The beauty of email is how easy it makes communicating with other people anywhere in the world. Which is why the humble email address is such an important and valuable asset.
For many years, most ‘secure’ websites have allowed users to create accounts using an email address and a password for their login details. And with the average user needing at least 19 passwords, many people reuse the same details time and again; here at Kimbley IT we call this kind of carelessness the new drunk driving.
A real world example
A recent report has revealed just how serious the matter really is, with news that roughly 50 employees at each of the FTSE100 companies had compromised corporate systems through poor password and email security. In every case, users made the same basic mistake – signing up for public websites using their “default” password, and their company email address.
When a popular UK football site was hacked, the user database was quickly published on the darknet. Hackers and analysts quickly discovered that more than 40 live logon details were included in the compromised database, allowing unauthorised users to gain access to secure resources.
Why do we use the same password repeatedly?
It is human nature to try and simplify any task as far as possible. So when it comes to passwords, it seems like common sense to use the same one repeatedly. Even when we know that this is a very, very bad idea, we tend to minimise the risk and assume we won’t be in the statistical minority caught out by hackers. Sooner or later though, this casual approach to password security will backfire - as the FTSE100 example clearly underlines.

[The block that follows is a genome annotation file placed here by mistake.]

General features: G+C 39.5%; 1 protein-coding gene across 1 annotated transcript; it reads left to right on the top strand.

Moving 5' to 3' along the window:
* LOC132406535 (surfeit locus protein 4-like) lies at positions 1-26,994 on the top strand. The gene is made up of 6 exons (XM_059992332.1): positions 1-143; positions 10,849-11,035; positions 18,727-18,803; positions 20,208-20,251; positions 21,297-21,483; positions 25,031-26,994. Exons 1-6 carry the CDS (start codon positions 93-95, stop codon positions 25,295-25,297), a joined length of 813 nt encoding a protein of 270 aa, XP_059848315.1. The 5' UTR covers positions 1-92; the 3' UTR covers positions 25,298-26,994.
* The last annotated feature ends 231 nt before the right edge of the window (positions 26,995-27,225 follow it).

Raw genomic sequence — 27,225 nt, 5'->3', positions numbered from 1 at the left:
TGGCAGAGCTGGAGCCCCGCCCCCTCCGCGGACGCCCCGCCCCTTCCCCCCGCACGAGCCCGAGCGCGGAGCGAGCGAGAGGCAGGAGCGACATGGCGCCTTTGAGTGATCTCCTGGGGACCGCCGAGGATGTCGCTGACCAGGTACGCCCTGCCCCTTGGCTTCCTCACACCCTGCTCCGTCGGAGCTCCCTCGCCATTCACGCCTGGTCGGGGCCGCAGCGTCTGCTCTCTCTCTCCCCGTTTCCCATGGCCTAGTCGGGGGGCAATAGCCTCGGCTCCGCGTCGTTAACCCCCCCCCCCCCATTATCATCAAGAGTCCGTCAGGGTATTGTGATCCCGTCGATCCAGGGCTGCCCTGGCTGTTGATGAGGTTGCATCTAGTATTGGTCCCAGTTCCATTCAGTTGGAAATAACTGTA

Preventing password re-use
The most effective way to prevent duplication of personal and corporate passwords is to implement a policy that forces regular changes and the use of two-step verification. Monthly password changes at work are definitely annoying, but they do reduce the window of opportunity for hackers to break in.
Your users may not change their personal passwords regularly, but this approach all but guarantees that they cannot use the same phrase over and over again.
Simplifying the password management process
Your business should also investigate the use of a password management extension to simplify the process of generating and ‘remembering’ strong credentials. Apple’s Safari browser has just such a tool built in as standard, generating and storing strong passwords automatically.
But if your business relies on Google Chrome, Mozilla Firefox, or even Microsoft Edge, add-on tools like Lastpass provide exactly the same facility. And with add-on apps for users’ smartphones and tablets, your users will never lose their passwords again - even when out in the field.
Because these tools generate a new complex password automatically for every website or service, there’s no need to worry about users relying on the same passphrase for everything in future.